As soon as you are pregnant, it will probably hit you with a sledgehammer.
There is no way around it. As soon as you are connected to your offspring, (even if it is only the idea of conceiving), you're toast.
The glass of wine you drank… will it lower his IQ? Did you breastfeed long enough (or too long, or at all)? Will your decision to sleep train end all hopes for attachment security?
As a sleep coach, I hear this last question a lot. So, what can we do to make confident decisions about baby's sleep without being crushed by guilt?
Very often I hear from mothers who have drifted into a life with their tired child that doesn't resemble what they originally envisioned. They are often facing challenges with the very aspects of parenthood (and sleep) that they thought would come naturally to them.
For instance, a family may want to bed-share but may need to re-evaluate their sleeping arrangement because their baby is too loud or squirmy at night, leading to poor sleep quality for the whole family.
Often we feel guilty about these decisions because we are sympathizing too intensely with our children's feelings. Although it is admirable to relate to our children, it is not always the best course of action.
A child's prefrontal cortex, the part of the brain responsible for reasoning, is not entirely developed, which makes it difficult for children to regulate (or even understand) their own feelings sometimes.
A temper-tantrum at bedtime may be just as surprising and overwhelming to your child as it is to you, mama! That's why our children need us to take charge as the “adult in the room."
That is exactly what is happening when we decide to take a more active approach to sleep training. Many parents feel anxious just thinking about hearing their little ones cry…let alone choosing not to respond. It doesn't help when parents are bombarded with unsupported claims about the traumatizing effects of sleep training on our children.
My goal as a sleep coach is to help relieve some of your guilt in order to foster healthy sleeping habits for your child.
These 3 helpful hints will get you started on the right track.
There is more than one type of stress…and they aren't all bad.
According to Harvard University's Center on the Developing Child, there are 3 forms of stress.
1. Positive Stress. Think a trip to the doctor, the first day at school, or, for adults, a first date or public speaking. This form of stress is normal and important for learning how to cope with life's many stressors.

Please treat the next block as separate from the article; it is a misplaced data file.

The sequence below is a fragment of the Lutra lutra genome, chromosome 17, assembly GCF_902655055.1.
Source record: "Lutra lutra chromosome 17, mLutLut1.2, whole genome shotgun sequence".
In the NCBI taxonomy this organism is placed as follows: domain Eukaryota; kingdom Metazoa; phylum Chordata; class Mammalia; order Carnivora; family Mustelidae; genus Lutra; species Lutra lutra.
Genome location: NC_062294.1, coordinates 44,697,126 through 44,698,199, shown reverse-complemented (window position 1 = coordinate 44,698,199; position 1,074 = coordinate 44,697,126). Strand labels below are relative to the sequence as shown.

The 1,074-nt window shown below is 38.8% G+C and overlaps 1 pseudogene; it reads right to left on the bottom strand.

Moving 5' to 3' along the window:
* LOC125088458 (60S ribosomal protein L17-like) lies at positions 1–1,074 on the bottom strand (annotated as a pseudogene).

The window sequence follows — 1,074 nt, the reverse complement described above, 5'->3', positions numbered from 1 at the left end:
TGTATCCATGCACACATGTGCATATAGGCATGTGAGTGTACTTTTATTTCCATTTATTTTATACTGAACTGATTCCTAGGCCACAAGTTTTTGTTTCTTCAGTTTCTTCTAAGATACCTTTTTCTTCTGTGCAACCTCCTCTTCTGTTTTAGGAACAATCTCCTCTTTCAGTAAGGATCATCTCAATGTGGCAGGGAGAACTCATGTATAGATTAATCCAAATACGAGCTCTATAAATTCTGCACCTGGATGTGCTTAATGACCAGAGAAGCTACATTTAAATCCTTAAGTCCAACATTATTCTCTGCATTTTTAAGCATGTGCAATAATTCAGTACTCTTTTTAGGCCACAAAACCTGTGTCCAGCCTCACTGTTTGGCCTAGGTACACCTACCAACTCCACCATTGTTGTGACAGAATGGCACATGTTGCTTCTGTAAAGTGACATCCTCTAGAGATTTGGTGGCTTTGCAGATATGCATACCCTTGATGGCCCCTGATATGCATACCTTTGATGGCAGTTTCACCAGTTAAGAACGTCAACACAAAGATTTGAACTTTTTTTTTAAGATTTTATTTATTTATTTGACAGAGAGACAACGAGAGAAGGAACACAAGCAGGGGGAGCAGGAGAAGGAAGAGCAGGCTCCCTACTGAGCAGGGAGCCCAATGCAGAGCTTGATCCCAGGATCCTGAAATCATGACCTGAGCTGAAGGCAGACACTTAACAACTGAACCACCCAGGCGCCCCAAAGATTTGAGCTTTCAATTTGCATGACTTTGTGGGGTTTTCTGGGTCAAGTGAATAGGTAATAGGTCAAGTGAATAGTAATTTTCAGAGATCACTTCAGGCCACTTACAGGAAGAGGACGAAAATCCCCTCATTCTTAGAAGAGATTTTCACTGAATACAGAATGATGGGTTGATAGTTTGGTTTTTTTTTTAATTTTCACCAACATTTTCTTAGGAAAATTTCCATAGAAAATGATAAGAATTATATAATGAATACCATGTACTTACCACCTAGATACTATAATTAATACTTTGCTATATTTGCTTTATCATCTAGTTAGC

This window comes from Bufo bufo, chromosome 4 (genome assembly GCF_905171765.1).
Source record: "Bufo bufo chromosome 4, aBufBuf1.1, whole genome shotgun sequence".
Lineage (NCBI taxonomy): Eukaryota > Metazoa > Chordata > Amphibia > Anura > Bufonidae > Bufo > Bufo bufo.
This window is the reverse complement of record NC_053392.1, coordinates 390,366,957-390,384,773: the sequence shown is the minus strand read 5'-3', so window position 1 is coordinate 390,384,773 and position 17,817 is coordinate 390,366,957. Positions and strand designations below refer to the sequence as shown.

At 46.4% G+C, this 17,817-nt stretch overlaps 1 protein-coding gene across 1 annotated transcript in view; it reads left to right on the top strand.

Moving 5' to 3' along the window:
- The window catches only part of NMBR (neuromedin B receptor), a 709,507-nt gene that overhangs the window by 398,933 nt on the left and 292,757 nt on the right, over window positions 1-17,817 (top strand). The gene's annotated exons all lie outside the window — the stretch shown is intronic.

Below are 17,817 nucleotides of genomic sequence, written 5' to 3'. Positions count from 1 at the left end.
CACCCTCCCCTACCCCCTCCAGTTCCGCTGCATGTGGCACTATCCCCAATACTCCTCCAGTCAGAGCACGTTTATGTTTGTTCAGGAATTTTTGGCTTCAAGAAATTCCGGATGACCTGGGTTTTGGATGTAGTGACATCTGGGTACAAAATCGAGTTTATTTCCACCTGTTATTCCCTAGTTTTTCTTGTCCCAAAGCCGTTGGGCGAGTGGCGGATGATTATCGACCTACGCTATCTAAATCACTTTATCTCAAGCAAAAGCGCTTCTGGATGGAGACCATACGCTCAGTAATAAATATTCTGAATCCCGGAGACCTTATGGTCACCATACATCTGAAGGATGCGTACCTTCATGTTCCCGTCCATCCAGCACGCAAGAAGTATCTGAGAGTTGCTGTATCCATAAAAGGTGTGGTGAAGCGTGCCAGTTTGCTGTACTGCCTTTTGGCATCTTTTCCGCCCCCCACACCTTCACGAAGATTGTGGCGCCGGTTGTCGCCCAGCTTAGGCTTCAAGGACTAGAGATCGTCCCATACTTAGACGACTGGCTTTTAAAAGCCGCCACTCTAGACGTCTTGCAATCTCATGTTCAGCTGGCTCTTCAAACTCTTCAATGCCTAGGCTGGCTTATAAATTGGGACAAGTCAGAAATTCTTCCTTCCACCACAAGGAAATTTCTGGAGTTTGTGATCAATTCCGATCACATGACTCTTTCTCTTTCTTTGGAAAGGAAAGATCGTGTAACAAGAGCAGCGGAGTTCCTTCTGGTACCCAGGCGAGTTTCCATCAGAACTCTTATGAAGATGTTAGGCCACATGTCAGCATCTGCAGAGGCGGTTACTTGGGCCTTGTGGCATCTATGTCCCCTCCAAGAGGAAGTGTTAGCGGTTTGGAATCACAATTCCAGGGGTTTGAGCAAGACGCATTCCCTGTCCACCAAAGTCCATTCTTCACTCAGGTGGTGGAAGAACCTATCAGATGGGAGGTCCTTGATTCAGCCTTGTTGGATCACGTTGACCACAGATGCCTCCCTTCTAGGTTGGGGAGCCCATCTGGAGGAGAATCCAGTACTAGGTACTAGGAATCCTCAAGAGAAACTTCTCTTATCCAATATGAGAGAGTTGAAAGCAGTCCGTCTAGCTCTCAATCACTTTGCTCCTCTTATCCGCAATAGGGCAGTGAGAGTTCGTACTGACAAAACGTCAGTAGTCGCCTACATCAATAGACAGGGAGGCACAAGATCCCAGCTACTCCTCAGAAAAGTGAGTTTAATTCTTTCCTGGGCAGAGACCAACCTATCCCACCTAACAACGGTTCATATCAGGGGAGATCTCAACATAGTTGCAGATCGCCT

2. Tolerable Stress. This type of stress is more intense and prolonged. For adults, this might include the loss of a loved one, for example. Sleep training is likely to fall in this category. Tolerable stress is surmountable for children as long as they are given the chance to adapt to the situation with some form of support and guidance from an adult.
3. Toxic Stress. Chronic toxic stress has been studied extensively in Romanian orphans, who were virtually deprived of any and all support and stimulation in their first months of life.
When this form of stress is experienced chronically in childhood, perhaps through extreme neglect or abuse, there is an increased risk for mental and physical impairment. Of course, we are not talking about 10 minutes of crying here and there!
If you are concerned enough about your child to be reading this article, there is a strong chance that you are doing everything you can to help your child adapt to everyday stressors…even if that means a few tears shed at bedtime.
Do what's right for your child's unique needs.
It doesn't matter how many times we hear we are good parents, we may not always believe it. Even if your brain knows that sleep training will not harm your child's development, you may still have a tough time believing it. Fortunately, there are different types of sleep training to suit every family's needs.
1. Tweak just a few aspects of baby's bedtime rhythm, routine, or environment. For instance, firm mattresses are best for baby's sleep, but it isn't necessary for baby to sleep on a concrete block. Is a new mattress possible? Or, try a little baby massage or yoga after baby's bath and before reading time.
Make sure the temperature and lighting suits baby's preferences (through daily experimentation) and try a few different kinds of pajamas to see if baby tends to sleep more soundly in some than others.
2. Controlled comforting is a modified form of sleep training in which you stay with your little one while he falls asleep, gradually moving further and further out of the room each night. Or, work in intervals. Allow your child a few minutes to self-soothe and respond only after this time has passed. Gradually increase these intervals as time goes on. This technique will eventually help your child learn to calm down on his own, as well as learn how to cope with stress and fall asleep independently.
3. If you think that your child becomes even more agitated by your coming and going, and cries even harder when you leave the room with each interval, consider letting your child cry it out. Truthfully, checking on your child for brief intervals may be more of a coping mechanism for you than your little one.
Go with your gut.
There is no point in doing anything that every fiber of your being is rebelling against. If your heart is telling you that sleep training isn't right for your child, listen to your instinct, mama! Just remember that the most up-to-date research is on your side if you choose to actively sleep train your tot.
Whatever you decide to do for your child, just remember that your intentions are ultimately to promote your child's health and happiness…and there's no reason to feel guilty about that!